In my review for the main game I said the biggest game play draw was time management. Deciding who to hang out with, when to go level grind, when to work on non-combat stats, this was what made the act of playing “Persona 3” so enthralling. That is not the case here. None of that is even present here, instead replaced with more dungeon crawling. In the “desert of doors” there are five or so doors, each containing a new dungeon, each with at lest one boss and, at the very end, a door that leads to more of the story. So, what is the big game play draw? Well, it’s meant to be challenge, as the battles are much harder, but this is the worst kind of difficult I’ve played in a long time.
Just like in the main game, most of the enemy’s you fight have a weakness of some sort witch you can exploit to gain an additional turn. For example, if an enemy is weak to ice attacks, and you hit them with one, they are knocked down and who ever hit them with the attack can attack again. However, almost every enemy in the answer also had “Dodge ____” against whatever they were weak too. Because of this, you can use an attack you know will work against an enemy several times only to miss with each attack. This alone would have only been a minor annoyance, but it’s not the only issue. Not by a long shot. I found that not only was I missing more, but the enemy could take more damage than before, making them harder to kill, while dealing far more damage, killing me and my team much faster. In my time with the game I constantly felt like I was in a dungeon a few levels too high for me and no amount of level grinding helped as I too often was hit with an instant death, and like in the main game, when you die, the game ends.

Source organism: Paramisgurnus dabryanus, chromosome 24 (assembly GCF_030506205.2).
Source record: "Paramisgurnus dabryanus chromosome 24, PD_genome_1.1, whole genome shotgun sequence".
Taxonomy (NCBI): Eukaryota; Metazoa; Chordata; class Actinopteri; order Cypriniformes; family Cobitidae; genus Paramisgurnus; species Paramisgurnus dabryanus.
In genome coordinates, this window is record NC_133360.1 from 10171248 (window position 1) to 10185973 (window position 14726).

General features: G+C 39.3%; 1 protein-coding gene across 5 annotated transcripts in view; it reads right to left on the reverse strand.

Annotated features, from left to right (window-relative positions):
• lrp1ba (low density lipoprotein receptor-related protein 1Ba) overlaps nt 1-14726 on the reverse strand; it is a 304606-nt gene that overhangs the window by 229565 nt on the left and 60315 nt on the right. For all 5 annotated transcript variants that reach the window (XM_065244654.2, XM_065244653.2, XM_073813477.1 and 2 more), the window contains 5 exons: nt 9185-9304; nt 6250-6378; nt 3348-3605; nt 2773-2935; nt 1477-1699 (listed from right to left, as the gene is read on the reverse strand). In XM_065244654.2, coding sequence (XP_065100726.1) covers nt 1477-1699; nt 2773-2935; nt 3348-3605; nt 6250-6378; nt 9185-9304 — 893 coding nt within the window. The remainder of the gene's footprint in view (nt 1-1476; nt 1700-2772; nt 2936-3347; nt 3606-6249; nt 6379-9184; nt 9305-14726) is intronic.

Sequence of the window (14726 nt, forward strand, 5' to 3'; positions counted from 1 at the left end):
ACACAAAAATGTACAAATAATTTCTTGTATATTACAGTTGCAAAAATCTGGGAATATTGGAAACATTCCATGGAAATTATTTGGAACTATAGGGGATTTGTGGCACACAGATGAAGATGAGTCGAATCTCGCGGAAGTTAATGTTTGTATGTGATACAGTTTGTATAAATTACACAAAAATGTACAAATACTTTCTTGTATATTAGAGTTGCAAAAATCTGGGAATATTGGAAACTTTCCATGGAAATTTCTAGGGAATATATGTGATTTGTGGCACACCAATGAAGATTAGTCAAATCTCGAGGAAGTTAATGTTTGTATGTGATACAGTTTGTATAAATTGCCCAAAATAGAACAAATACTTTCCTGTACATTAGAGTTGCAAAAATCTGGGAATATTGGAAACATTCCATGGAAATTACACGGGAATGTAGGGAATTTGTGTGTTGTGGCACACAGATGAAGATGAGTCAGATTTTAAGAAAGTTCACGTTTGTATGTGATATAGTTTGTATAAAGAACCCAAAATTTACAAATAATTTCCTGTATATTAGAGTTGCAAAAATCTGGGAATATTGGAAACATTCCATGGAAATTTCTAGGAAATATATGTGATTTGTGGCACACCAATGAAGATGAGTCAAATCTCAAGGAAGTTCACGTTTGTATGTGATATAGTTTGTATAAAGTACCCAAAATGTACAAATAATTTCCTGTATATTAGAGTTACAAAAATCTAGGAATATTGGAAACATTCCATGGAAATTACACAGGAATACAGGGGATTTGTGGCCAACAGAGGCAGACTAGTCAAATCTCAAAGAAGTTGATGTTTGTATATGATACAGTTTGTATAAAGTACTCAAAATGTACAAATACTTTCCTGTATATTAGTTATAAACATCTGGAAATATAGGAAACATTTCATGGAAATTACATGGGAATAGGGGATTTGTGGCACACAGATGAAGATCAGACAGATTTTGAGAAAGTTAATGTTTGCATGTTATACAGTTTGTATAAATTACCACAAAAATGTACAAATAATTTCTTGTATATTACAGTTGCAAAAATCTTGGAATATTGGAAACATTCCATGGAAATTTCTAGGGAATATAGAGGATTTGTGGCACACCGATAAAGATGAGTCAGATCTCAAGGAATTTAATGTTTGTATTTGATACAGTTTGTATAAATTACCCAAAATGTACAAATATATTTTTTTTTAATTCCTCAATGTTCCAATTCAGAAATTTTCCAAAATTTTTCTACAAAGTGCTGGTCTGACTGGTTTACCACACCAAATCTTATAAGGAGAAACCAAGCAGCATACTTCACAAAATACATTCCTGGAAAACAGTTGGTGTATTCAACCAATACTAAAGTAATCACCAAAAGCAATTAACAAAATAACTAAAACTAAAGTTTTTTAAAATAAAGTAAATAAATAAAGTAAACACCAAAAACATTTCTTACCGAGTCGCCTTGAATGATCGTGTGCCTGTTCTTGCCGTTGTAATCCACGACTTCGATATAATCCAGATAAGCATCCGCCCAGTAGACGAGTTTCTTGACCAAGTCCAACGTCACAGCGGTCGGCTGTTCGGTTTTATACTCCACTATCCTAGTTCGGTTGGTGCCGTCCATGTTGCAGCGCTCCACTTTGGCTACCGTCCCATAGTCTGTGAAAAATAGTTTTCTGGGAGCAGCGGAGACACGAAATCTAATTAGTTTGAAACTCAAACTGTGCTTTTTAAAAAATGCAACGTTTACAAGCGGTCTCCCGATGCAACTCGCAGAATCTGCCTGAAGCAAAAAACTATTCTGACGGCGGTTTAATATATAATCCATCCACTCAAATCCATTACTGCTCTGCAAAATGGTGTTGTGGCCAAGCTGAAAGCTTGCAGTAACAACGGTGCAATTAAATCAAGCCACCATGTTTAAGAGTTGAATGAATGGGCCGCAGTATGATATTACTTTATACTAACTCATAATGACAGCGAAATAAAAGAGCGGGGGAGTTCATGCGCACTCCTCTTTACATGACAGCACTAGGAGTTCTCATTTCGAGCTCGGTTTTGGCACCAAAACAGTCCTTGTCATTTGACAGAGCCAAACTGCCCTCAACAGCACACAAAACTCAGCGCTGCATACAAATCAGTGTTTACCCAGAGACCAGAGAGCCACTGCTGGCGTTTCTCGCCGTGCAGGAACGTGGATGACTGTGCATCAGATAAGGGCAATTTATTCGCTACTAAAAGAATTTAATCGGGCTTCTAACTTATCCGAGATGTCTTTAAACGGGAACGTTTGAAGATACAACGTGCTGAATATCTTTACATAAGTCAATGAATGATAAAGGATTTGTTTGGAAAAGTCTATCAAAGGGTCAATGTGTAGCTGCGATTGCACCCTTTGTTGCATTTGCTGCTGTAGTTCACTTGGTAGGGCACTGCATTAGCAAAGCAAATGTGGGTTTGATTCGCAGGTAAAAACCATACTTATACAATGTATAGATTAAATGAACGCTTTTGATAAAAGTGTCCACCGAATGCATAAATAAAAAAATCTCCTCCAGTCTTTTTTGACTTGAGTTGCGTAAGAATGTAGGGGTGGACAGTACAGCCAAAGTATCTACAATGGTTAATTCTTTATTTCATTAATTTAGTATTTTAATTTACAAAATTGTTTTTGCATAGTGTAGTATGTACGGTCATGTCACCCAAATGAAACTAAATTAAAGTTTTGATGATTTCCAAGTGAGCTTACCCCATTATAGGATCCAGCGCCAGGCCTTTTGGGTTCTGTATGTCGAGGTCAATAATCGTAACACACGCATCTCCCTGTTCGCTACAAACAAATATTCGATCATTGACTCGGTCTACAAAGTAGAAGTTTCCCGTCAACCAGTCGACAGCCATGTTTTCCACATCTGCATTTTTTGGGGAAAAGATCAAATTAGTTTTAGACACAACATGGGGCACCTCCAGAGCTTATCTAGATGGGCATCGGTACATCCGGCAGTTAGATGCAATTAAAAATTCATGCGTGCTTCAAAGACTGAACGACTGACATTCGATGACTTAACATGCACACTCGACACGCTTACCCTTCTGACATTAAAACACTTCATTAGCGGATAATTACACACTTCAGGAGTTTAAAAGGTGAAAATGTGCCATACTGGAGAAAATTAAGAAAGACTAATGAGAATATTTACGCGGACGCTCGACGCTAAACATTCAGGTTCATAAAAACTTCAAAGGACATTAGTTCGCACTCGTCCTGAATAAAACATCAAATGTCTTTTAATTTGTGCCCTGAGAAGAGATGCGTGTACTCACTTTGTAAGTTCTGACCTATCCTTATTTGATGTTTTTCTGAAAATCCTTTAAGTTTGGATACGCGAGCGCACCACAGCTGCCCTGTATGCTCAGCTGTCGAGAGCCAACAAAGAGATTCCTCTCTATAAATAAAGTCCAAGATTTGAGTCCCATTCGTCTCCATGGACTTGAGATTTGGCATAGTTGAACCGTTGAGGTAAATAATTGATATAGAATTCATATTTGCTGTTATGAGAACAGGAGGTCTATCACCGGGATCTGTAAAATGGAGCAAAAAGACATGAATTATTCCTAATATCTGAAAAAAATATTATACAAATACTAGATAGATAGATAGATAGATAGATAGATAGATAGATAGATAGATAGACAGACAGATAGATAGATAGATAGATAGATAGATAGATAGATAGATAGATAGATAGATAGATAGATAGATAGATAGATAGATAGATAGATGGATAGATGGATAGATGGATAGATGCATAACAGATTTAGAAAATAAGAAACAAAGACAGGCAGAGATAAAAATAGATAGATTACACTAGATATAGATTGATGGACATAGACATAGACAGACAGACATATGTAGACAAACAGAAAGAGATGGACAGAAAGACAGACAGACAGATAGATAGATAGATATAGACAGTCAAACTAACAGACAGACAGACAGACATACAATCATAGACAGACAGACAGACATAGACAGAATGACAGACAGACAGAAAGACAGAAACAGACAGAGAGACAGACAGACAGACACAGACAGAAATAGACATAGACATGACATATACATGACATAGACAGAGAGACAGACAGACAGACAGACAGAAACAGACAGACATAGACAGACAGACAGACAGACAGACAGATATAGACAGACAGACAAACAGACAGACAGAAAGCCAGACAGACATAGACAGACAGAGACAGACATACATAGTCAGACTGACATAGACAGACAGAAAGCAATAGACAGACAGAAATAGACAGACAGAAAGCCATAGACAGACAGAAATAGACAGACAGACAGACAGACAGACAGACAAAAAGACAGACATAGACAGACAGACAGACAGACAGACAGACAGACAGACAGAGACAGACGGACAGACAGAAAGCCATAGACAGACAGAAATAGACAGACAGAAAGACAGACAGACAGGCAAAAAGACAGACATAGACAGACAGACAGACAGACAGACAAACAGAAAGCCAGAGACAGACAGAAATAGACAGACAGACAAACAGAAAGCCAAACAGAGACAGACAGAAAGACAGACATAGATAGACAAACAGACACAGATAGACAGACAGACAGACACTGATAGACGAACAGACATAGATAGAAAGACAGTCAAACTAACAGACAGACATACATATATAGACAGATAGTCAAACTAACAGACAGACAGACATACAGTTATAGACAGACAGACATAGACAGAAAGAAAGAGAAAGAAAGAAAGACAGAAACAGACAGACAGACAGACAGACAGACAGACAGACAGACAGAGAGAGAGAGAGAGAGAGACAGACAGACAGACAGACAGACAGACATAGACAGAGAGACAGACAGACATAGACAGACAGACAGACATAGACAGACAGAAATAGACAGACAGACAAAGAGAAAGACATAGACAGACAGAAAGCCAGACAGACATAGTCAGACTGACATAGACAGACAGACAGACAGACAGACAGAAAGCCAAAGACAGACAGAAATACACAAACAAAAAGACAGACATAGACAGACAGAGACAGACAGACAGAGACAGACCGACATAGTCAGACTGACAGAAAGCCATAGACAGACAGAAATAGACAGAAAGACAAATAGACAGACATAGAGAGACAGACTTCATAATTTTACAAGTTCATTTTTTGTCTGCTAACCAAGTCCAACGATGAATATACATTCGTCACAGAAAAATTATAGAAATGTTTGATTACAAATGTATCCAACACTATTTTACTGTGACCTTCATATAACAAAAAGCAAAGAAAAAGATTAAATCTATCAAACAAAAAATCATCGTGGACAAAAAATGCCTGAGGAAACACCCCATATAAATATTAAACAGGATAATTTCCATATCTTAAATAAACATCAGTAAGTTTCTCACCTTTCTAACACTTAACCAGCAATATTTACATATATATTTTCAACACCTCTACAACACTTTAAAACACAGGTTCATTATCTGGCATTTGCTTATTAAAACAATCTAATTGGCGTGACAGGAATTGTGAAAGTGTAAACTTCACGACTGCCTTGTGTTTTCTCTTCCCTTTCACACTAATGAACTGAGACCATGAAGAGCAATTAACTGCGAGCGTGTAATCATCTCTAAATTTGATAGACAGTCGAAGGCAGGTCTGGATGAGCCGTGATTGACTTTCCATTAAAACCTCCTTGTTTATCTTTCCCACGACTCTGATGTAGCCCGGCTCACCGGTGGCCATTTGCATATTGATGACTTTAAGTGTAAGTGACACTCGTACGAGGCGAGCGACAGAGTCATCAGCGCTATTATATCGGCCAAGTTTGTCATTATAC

But you want to know the kicker? In the main game you had a chance to go regain Heath and SP before engaging in a boss fight while in Tartars. Here, you have to beat the bosses before you can unlock the door that acts as a check point for each dungeon, meaning you have to fight the boss with however much Health and SP you have upon entering the floor, with is often 6-8 floors down. This means if you want to have full health and SP, you have to leave the dungeon and run through 6-8 floors that change every time you leave and pray you can avoid getting into any fights, witch you will because you will inevitably take a wrong turn and have to back track through a floor to fined the stairway.
I don’t mind a challenge, but it has to be done right. A good challenge punishes you for not thinking, for acting impulsively. A good challenge teaches you how to get better. The challenge here feels more like i’m losing because the game wants me too. In my time with “The Answer” I felt like I was playing a game of “D&D” with a DM who simply hated me. It felt like I missed because the game wanted me too miss and I died so often because the game didn’t want me to win. This was so frustrating that it even dulled the pride I got from winning. I wasn’t over coming something, I was just lucky, and if you are going to build your game around challenging the player, luck cannot be a factor in victory.
Game Play: 2.5/5
Music and Sound:
If nothing else, at lest the voice acting is on par with the main game. As far as I can tell all the voice actors from the main game reprise their roles for this, and like I said before they all did a really good job. I still wish I had the ability to switch out the English voice cast for the Japanese, but I can’t complain about it too much.
Music and Sound: 4/5
Over all Score: 3/5
Who is this game for:
If you buy “Persona 3 FES” off the PSN you’re going to get the answer, so it’s worth giving a look if for no other reason that to see the content you paid for, but I don’t see anyone getting anything out of the experience other than hardcore P3 fans. If “Persona 3” is your all time favorite game, then maybe you’ll find something here I didn’t. For every one else, just stick to the man game, you’ll be much happier.